Research shows that blind infants and toddlers are more attentive to sounds and music than their partially sighted and normally sighted peers and that blind children are more musically advanced than partially sighted and normally sighted peers. Blind children have an inherent musical aptitude, and some have the potential to become outstanding musicians.
Prior to the 1980s, most blind children were educated in state schools for the visually impaired, where music instruction was typically part of the curriculum. Since the 1980s, blind children have been placed in educational settings where music exposure and instruction are not always available. Today most visually impaired children do not attend state schools for the visually impaired, and many blind children do not have access to music instruction.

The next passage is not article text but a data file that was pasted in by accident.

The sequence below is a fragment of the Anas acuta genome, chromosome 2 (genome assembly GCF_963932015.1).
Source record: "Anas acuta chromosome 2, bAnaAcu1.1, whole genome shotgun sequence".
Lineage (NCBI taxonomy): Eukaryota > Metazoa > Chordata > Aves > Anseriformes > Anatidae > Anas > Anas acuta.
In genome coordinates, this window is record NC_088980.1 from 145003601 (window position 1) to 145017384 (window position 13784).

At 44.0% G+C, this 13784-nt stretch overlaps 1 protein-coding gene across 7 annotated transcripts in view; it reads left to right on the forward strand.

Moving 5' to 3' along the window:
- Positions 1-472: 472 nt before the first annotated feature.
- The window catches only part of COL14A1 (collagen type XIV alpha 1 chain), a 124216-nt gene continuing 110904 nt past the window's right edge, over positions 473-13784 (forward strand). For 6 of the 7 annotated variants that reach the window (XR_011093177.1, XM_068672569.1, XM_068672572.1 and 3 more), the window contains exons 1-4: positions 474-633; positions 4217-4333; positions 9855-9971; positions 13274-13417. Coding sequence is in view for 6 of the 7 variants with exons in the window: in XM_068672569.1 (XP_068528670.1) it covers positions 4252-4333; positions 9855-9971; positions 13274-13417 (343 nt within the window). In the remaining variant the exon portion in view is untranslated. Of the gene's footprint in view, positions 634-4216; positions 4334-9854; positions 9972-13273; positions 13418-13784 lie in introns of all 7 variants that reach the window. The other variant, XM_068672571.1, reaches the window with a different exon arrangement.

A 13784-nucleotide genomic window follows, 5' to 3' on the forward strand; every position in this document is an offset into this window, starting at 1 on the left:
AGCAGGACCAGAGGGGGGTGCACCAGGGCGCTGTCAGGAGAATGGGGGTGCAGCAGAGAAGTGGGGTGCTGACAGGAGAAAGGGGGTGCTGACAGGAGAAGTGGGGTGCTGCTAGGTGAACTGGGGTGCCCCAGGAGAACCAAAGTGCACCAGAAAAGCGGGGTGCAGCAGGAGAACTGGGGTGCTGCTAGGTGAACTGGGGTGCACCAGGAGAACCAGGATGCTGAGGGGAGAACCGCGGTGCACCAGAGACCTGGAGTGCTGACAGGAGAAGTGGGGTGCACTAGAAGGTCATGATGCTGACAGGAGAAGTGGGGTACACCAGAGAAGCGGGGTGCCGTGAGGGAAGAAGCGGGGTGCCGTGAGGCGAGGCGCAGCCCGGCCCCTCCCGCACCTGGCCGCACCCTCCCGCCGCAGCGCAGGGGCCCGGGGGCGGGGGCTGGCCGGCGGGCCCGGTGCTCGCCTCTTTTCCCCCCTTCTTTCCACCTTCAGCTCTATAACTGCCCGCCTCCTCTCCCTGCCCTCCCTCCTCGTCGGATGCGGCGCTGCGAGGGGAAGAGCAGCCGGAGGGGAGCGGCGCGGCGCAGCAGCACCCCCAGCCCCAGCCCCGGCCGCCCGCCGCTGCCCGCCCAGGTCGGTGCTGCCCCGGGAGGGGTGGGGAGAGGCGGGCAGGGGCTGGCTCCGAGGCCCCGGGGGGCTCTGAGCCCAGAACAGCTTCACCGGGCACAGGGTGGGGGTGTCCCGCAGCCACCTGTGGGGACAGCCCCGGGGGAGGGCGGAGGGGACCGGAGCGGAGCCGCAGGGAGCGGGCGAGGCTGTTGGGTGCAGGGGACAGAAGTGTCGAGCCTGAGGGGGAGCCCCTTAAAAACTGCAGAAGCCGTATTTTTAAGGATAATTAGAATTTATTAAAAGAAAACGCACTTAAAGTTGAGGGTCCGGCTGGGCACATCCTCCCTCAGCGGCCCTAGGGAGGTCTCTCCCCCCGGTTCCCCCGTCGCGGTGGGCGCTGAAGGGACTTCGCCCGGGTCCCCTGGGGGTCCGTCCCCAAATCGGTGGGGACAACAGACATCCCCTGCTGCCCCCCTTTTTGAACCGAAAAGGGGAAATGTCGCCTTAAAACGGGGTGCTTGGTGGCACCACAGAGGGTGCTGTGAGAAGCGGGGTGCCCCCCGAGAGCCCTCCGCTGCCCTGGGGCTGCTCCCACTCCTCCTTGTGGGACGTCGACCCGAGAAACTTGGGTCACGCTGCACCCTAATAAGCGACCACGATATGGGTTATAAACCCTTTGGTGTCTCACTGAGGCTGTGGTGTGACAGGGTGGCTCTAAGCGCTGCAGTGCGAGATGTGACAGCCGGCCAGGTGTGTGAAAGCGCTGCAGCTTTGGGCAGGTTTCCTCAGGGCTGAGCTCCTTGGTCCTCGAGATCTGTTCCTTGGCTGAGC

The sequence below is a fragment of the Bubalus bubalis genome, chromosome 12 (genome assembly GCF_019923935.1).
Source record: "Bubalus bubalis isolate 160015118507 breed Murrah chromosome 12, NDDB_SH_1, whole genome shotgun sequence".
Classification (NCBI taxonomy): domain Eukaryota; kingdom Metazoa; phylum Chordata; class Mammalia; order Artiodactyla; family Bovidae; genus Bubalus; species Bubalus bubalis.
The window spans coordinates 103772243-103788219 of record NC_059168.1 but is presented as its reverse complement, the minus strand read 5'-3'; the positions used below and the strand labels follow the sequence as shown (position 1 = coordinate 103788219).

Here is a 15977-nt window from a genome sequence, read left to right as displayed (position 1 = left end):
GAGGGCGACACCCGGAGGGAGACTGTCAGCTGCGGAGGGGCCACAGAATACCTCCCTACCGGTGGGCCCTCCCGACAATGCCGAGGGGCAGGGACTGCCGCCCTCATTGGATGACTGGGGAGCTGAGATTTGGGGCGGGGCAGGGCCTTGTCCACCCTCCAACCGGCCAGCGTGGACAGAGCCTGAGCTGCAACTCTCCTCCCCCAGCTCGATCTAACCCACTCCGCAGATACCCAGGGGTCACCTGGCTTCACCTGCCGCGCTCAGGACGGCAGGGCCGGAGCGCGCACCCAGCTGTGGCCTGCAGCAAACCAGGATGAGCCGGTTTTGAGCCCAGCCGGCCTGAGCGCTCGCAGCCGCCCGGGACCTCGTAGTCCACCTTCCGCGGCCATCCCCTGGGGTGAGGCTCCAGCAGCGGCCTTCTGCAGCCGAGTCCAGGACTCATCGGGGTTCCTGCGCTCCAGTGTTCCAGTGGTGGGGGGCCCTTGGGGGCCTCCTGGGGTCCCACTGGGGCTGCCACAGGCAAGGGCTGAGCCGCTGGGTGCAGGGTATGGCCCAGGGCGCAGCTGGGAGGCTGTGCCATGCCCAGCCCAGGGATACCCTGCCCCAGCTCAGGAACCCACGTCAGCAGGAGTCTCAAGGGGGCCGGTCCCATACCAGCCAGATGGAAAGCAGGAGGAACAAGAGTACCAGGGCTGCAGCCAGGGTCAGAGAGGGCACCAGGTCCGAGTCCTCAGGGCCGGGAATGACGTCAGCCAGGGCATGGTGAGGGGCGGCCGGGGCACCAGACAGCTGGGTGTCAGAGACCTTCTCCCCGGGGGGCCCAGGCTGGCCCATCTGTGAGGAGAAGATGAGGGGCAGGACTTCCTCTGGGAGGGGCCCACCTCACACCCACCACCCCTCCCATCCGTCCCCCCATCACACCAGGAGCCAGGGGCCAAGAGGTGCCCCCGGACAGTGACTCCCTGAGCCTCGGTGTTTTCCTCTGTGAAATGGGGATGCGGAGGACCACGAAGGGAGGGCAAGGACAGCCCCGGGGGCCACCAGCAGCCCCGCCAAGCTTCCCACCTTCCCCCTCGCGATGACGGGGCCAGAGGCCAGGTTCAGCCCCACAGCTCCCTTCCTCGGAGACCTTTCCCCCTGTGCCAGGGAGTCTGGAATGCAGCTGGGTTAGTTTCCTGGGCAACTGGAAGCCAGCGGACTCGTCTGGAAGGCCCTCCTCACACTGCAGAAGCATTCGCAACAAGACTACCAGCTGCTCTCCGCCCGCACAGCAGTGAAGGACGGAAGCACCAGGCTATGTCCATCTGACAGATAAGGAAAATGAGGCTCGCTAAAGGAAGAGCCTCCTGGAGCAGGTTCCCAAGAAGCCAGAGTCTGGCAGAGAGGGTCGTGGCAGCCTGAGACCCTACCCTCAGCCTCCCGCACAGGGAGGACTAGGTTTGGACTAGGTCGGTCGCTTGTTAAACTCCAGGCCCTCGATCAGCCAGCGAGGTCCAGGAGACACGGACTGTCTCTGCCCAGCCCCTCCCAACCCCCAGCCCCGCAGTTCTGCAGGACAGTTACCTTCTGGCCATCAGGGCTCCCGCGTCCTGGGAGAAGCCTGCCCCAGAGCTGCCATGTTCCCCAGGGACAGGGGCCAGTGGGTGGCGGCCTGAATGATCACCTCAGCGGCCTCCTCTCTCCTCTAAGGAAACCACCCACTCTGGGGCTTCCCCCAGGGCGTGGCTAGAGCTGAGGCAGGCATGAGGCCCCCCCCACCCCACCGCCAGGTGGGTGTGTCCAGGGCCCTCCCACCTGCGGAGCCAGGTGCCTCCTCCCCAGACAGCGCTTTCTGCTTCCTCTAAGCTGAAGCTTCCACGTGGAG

With music instruction, some blind children will become outstanding musicians. For those who do not, there are still great benefits. Blind children exposed to music typically show improved cognitive ability and academic performance, along with improved social skills and personality.
Vision Through Music—A Collaboration with the Academy of Music for the Blind (AMB)
To address this need, CEF of AAPOS has joined efforts with the Academy of Music for the Blind (AMB) to increase the number of music teachers who work with blind children. AMB will provide a virtual orientation program that gives music teachers experience working with blind children and will create web-based educational content. CEF of AAPOS will host a registry of music teachers with experience teaching blind students, helping families of blind children find appropriate teachers.